How Often Do I Need to Check My INR?
Once the INR is consistently maintained in the target range, INR testing should be performed at least once a month. However, if the INR is out of range, it should be performed more frequently. At Hamilton Cardiology Associates, we have dedicated staff in our Warfarin Department who follow a specific dosing and monitoring protocol. New changes in diet, new medication changes, stress and illness may all affect the INR level, and may require changes in your Warfarin dosing, even if your INR level was in the target range when last checked. If you experience any of these changes, it is important to notify the Warfarin Department. They will check your INR more frequently and may possibly adjust the Warfarin dose to ensure that your INR remains in the target range.
When should I take my Warfarin?
Warfarin should be taken as prescribed in the evening. The dose of warfarin may vary from day to day, or may be changed, based on the INR level. It is very important that you take the medication as prescribed, in the evening. If you miss a dose, do not try to “catch up”. Instead, call the warfarin department and they will provide you with dosing instructions. Many of our patients use a “pill box” to ensure they take their Warfarin as instructed and to avoid missing a dose(s).
What Are The Complications of Warfarin?
Frequent INR monitoring is often required to ensure that the INR level remains in the target range. This is the best way to minimize the chance of complications from having an INR level too high (chance of bleeding increased) or too low (chance of clotting increased). These are the two most serious complications of Warfarin therapy. Signs of unusual bleeding include and should be reported immediately to the Warfarin department (After hours please call the service at 609-584-1212):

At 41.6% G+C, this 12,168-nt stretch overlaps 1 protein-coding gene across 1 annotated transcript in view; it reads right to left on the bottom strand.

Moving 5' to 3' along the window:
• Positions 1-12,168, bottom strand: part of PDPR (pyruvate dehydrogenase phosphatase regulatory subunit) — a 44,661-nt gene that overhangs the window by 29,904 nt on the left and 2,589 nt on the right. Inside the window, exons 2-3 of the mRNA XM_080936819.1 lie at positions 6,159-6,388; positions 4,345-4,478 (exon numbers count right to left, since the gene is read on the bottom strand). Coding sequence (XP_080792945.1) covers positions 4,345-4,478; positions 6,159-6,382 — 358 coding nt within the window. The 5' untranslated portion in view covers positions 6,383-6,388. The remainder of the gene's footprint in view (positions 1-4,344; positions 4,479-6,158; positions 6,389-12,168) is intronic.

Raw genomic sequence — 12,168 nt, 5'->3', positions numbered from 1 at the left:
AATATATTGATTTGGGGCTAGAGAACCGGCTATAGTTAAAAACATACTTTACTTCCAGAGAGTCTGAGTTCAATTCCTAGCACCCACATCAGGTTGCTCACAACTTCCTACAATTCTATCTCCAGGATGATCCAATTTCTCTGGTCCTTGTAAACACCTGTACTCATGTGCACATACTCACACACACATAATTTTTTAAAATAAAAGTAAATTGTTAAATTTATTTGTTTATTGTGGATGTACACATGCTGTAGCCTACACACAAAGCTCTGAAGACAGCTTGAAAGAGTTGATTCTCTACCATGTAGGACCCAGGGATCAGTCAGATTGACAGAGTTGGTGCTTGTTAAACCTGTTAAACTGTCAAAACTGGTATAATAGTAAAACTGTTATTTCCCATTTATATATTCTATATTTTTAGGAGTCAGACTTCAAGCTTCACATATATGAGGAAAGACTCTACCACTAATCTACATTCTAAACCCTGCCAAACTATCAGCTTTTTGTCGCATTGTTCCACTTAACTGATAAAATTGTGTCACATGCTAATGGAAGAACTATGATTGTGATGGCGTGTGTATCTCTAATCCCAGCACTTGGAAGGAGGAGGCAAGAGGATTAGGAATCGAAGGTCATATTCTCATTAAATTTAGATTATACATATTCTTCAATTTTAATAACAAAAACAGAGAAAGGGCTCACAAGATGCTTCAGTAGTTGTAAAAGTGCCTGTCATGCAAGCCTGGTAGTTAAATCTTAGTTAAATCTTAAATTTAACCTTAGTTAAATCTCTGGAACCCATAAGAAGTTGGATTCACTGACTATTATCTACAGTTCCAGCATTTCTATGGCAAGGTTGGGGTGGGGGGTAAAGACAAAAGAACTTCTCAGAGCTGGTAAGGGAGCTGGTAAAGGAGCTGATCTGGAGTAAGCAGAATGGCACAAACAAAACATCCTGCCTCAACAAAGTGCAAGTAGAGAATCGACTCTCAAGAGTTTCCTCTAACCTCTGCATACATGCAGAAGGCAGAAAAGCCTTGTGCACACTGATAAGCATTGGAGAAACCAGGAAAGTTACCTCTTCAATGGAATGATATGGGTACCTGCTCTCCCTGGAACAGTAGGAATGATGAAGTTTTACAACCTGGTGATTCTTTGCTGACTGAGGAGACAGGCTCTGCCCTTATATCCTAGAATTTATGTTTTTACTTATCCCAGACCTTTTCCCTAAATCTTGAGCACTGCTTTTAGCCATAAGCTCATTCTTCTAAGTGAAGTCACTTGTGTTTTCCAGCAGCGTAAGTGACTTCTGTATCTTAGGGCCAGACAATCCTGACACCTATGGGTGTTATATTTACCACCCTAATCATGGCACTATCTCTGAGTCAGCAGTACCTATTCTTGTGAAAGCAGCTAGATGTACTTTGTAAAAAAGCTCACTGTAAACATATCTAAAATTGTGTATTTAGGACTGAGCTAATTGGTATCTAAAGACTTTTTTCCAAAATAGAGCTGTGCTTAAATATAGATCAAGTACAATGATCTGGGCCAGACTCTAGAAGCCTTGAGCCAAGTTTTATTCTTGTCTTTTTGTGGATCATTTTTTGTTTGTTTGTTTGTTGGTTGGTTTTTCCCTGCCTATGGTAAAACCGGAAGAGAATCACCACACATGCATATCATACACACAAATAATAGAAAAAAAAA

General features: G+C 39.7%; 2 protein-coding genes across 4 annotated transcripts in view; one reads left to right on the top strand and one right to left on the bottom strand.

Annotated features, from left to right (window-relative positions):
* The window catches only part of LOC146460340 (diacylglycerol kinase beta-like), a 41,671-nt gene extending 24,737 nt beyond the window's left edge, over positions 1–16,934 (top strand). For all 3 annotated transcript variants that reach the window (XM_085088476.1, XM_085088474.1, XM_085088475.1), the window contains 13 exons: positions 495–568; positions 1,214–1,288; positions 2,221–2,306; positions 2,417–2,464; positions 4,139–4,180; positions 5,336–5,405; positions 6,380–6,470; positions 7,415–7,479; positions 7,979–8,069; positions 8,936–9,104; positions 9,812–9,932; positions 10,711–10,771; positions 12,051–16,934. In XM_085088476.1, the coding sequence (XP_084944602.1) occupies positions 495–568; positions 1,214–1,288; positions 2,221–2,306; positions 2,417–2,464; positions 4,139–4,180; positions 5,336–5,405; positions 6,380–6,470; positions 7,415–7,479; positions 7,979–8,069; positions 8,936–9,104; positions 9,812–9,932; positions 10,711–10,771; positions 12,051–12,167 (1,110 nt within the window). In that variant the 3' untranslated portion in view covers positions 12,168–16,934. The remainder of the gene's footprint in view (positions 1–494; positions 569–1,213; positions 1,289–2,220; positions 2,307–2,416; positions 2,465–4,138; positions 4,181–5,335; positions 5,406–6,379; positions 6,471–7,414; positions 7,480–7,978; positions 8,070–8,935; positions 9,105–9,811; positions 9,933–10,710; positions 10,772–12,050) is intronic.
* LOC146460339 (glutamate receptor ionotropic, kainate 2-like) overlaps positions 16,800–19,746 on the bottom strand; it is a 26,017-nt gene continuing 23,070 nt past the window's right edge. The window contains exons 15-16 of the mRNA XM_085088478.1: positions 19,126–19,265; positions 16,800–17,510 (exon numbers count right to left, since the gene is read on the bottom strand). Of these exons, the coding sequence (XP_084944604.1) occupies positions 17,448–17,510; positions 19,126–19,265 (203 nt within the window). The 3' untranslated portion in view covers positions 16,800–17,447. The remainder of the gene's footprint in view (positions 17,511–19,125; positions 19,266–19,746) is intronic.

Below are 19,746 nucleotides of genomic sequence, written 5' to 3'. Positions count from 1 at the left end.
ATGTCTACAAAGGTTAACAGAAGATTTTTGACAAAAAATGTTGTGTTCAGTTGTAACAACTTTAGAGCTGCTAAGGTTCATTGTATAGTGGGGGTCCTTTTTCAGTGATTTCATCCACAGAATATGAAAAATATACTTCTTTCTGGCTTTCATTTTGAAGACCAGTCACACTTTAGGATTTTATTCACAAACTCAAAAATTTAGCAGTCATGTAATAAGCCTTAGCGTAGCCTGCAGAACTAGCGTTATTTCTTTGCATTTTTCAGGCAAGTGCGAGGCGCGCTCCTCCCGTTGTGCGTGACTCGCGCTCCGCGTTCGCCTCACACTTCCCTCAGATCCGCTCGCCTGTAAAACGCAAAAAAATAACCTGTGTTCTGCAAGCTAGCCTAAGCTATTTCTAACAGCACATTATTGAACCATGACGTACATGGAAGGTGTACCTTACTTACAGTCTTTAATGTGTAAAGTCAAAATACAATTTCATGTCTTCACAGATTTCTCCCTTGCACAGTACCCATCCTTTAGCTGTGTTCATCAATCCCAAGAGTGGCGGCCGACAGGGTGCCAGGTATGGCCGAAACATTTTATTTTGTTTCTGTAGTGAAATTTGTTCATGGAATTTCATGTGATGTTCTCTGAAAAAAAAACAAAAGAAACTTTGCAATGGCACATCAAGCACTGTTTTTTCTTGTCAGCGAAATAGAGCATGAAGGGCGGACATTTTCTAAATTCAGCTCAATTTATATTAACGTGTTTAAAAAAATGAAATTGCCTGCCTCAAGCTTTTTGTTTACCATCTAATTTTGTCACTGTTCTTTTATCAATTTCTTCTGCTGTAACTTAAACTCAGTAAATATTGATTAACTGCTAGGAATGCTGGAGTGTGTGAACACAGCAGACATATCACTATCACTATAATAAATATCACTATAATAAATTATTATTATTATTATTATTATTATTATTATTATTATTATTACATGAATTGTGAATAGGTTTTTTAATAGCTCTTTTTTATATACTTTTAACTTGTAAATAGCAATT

- Bleeding from the gums
- Blood in the urine
- Bloody or dark stool
- Vomiting and/or coughing up small amounts of blood
In addition to these signs, additional symptoms that should be reported immediately to the Warfarin Department include:
- Severe headache, confusion, weakness or numbness
- Headache that is severe or unusual
- Bleeding from minor injury that will not stop
- Fall or injury to the head
CALL 911 for SEVERE BLEEDING THAT YOU CANNOT STOP.
How Can I Prevent Complications of Warfarin Therapy?
The most important thing you can do to prevent complications from Warfarin therapy is to be an active participant in your care or in the care of your loved one. Compliance with the recommended medication dosing and INR
testing schedule is crucial for success, as well as an open communication with our Warfarin Department. It is very important to report new medication changes (including antibiotics, herbal medicines, and over the counter medications), changes in weight or diet, sudden illness, or any other changes in your lifestyle. If you accidently miss a dose, do not double the dose to “catch up”. Instead, call our Warfarin Department.
Other simple changes to decrease the risk of bleeding while taking Warfarin include the following:
- Use a soft-bristle toothbrush
- Floss with waxed floss rather than unwaxed floss
- Shave with an electric razor rather than a blade
- Take care when using sharp objects, such as knives and scissors
- Avoid activities that have a risk of falling or injury (e.g. contact sports)
- Wear medical identification: medical alert bracelet, necklace, or similar alert tag at all times
- Always carry a list of your current medications on your person, including your current dose of Warfarin
What Other Resources Are Available for Me?
There are a number of resources available on the internet, but it can be difficult to know which ones are reputable. Some recommended sites include:
The National Institutes of Health
The North American Thrombosis Forum
American Heart Association